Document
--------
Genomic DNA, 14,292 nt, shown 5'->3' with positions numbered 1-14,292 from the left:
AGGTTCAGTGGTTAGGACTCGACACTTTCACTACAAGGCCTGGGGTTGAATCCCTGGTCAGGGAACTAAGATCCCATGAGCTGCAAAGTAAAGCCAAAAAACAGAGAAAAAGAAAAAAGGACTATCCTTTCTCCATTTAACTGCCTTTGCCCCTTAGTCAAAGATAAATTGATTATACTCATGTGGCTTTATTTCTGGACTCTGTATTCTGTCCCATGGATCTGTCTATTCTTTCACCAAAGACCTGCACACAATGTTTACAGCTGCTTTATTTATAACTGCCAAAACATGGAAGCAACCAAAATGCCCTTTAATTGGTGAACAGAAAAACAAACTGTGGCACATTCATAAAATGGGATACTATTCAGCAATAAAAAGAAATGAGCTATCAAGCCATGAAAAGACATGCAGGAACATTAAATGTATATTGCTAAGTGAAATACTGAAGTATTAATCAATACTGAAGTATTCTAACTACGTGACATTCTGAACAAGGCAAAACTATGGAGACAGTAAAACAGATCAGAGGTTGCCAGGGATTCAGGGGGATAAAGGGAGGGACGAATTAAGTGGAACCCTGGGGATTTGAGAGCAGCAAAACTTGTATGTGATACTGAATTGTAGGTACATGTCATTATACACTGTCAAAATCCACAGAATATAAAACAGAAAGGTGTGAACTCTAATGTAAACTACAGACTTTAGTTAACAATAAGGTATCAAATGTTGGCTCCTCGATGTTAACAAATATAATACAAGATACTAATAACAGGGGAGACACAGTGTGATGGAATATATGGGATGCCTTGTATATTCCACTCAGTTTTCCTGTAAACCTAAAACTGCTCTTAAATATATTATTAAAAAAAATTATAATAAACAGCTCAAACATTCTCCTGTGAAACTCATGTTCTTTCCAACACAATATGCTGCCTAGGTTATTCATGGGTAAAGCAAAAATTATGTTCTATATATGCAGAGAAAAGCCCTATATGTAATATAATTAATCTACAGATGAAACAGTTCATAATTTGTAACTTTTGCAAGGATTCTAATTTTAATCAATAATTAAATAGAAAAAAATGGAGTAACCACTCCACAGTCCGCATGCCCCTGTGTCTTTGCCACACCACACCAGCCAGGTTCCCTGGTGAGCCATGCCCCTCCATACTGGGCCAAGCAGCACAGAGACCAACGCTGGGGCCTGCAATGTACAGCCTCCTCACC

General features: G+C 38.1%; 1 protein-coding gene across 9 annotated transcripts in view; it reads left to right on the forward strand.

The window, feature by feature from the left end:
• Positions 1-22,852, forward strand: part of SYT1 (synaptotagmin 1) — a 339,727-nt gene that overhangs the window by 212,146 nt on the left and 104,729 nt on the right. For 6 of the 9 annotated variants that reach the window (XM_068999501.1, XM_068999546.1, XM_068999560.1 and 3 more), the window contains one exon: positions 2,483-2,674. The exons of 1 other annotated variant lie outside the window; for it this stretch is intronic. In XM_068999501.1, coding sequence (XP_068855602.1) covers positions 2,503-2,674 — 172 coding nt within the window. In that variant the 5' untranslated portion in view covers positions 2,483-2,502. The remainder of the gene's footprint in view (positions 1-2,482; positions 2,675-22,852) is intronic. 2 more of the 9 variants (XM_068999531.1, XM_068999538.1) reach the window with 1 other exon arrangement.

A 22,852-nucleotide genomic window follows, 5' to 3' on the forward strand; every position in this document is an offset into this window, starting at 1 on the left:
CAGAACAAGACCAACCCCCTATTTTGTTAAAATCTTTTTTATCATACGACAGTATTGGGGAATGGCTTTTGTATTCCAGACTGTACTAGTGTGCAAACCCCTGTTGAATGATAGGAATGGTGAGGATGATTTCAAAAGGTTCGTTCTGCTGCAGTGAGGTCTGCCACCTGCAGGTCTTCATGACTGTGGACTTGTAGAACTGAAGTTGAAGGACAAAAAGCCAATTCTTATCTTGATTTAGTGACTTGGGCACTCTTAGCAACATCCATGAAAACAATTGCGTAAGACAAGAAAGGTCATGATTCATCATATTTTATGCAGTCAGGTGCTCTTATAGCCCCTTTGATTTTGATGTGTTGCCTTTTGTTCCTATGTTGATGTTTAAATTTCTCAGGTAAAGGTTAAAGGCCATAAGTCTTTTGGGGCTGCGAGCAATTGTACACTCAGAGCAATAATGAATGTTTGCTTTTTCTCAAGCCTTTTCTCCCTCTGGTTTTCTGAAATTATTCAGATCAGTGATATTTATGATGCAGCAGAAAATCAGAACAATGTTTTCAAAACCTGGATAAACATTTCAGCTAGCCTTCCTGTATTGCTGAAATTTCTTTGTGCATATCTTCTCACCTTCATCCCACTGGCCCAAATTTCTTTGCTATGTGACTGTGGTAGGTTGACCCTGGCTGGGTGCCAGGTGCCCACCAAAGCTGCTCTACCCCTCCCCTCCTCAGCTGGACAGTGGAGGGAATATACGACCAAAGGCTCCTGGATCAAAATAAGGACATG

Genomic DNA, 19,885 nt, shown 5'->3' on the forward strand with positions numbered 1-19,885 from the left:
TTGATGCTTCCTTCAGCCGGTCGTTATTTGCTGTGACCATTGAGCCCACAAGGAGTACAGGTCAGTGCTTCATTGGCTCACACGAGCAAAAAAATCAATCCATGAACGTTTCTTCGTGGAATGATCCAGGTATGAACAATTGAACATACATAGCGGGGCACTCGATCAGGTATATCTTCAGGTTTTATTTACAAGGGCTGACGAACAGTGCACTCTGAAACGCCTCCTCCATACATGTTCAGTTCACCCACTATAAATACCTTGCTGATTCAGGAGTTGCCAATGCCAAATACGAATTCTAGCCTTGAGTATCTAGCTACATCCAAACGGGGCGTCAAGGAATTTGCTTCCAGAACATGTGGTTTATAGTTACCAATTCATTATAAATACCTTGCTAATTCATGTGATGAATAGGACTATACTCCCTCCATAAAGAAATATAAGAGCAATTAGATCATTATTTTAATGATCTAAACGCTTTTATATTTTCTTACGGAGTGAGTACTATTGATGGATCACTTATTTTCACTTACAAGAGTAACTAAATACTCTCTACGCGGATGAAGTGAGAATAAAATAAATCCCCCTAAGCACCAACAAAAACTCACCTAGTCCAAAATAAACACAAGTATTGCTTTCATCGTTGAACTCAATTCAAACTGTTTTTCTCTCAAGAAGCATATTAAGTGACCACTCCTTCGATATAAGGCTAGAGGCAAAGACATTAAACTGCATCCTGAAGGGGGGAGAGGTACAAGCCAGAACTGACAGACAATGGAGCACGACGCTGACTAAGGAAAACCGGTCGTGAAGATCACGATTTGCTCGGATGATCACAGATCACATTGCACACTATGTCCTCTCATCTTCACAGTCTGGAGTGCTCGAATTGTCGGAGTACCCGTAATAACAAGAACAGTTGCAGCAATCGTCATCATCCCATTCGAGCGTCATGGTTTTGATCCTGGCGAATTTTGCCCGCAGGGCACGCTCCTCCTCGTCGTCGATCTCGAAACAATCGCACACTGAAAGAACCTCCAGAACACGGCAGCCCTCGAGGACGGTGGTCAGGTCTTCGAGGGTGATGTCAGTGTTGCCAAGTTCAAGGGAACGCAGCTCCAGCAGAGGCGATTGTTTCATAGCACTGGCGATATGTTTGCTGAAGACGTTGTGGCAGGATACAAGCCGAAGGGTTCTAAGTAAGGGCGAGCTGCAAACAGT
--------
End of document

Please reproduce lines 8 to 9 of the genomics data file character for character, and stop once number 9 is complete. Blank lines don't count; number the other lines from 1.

Genomic DNA, 19,885 nt, shown 5'->3' on the forward strand with positions numbered 1-19,885 from the left:
TTGATGCTTCCTTCAGCCGGTCGTTATTTGCTGTGACCATTGAGCCCACAAGGAGTACAGGTCAGTGCTTCATTGGCTCACACGAGCAAAAAAATCAATCCATGAACGTTTCTTCGTGGAATGATCCAGGTATGAACAATTGAACATACATAGCGGGGCACTCGATCAGGTATATCTTCAGGTTTTATTTACAAGGGCTGACGAACAGTGCACTCTGAAACGCCTCCTCCATACATGTTCAGTTCACCCACTATAAATACCTTGCTGATTCAGGAGTTGCCAATGCCAAATACGAATTCTAGCCTTGAGTATCTAGCTACATCCAAACGGGGCGTCAAGGAATTTGCTTCCAGAACATGTGGTTTATAGTTACCAATTCATTATAAATACCTTGCTAATTCATGTGATGAATAGGACTATACTCCCTCCATAAAGAAATATAAGAGCAATTAGATCATTATTTTAATGATCTAAACGCTTTTATATTTTCTTACGGAGTGAGTACTATTGATGGATCACTTATTTTCACTTACAAGAGTAACTAAATACTCTCTACGCGGATGAAGTGAGAATAAAATAAATCCCCCTAAGCACCAACAAAAACTCACCTAGTCCAAAATAAACACAAGTATTGCTTTCATCGTTGAACTCAATTCAAACTGTTTTTCTCTCAAGAAGCATATTAAGTGACCACTCCTTCGATATAAGGCTAGAGGCAAAGACATTAAACTGCATCCTGAAGGGGGGAGAGGTACAAGCCAGAACTGACAGACAATGGAGCACGACGCTGACTAAGGAAAACCGGTCGTGAAGATCACGATTTGCTCGGATGATCACAGATCACATTGCACACTATGTCCTCTCATCTTCACAGTCTGGAGTGCTCGAATTGTCGGAGTACCCGTAATAACAAGAACAGTTGCAGCAATCGTCATCATCCCATTCGAGCGTCATGGTTTTGATCCTGGCGAATTTTGCCCGCAGGGCACGCTCCTCCTCGTCGTCGATCTCGAAACAATCGCACACTGAAAGAACCTCCAGAACACGGCAGCCCTCGAGGACGGTGGTCAGGTCTTCGAGGGTGATGTCAGTGTTGCCAAGTTCAAGGGAACGCAGCTCCAGCAGAGGCGATTGTTTCATAGCACTGGCGATATGTTTGCTGAAGACGTTGTGGCAGGATACAAGCCGAAGGGTTCTAAGTAAGGGCGAGCTGCAAACAGT